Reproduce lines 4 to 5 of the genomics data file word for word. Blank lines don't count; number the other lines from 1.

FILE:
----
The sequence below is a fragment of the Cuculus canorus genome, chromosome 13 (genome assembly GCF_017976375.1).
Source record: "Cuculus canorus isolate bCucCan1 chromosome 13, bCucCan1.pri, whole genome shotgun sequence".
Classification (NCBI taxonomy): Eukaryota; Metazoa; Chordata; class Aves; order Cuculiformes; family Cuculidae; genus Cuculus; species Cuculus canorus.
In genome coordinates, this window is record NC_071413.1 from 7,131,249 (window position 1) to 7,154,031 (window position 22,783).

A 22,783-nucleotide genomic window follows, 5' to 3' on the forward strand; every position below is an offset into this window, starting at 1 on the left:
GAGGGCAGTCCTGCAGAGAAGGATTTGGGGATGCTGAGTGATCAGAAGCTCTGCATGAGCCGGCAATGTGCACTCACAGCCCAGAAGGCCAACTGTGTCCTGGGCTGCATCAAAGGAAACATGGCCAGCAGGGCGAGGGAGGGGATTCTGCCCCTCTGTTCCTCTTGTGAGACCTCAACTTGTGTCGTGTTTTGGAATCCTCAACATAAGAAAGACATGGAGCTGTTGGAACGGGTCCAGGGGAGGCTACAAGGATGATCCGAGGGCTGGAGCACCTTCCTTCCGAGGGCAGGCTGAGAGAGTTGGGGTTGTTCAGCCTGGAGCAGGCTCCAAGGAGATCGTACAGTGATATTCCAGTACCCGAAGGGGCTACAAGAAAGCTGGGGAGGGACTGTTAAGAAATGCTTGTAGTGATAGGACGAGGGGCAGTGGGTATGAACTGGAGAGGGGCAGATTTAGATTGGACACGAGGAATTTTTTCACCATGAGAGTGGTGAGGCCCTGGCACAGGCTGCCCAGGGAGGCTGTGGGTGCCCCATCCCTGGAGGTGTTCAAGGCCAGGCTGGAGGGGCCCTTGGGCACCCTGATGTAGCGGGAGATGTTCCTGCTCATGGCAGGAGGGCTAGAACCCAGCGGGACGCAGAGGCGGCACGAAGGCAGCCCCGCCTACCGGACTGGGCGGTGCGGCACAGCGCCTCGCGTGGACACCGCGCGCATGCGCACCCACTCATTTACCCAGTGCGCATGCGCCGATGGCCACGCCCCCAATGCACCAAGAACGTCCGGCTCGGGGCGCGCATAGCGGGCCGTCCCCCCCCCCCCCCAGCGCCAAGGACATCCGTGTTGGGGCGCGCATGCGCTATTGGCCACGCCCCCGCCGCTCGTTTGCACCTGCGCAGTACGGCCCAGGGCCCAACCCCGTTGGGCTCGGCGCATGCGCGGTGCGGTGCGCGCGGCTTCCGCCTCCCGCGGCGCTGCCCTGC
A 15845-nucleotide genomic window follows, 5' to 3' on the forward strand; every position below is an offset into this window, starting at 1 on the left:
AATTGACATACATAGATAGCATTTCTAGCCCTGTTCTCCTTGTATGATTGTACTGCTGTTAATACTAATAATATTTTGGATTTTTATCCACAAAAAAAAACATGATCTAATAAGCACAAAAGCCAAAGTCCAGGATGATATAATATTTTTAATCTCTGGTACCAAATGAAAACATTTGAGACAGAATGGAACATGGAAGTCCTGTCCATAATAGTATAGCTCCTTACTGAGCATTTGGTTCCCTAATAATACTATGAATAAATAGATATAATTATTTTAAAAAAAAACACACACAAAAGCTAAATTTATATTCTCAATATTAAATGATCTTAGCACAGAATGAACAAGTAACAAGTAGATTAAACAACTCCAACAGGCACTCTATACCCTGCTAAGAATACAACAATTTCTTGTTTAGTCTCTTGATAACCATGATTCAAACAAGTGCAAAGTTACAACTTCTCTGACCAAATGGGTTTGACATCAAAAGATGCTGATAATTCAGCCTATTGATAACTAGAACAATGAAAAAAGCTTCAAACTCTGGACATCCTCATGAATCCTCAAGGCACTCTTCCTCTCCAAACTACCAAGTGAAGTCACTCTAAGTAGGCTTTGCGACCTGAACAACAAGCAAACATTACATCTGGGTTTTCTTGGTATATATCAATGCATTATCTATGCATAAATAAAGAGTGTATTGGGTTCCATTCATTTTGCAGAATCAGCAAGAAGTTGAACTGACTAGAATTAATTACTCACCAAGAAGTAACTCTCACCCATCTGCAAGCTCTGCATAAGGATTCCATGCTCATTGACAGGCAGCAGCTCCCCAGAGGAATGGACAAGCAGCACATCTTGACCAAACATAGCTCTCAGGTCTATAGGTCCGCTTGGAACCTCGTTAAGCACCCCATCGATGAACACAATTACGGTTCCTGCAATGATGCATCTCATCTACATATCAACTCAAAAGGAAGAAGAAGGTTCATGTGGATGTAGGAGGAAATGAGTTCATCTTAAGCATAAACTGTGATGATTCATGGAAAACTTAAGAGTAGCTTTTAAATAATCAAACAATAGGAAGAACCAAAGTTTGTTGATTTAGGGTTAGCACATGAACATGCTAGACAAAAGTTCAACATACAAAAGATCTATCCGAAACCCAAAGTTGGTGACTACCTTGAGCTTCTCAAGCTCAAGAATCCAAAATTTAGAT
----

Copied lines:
In genome coordinates, this window is record NC_071413.1 from 7,131,249 (window position 1) to 7,154,031 (window position 22,783).

A 22,783-nucleotide genomic window follows, 5' to 3' on the forward strand; every position below is an offset into this window, starting at 1 on the left: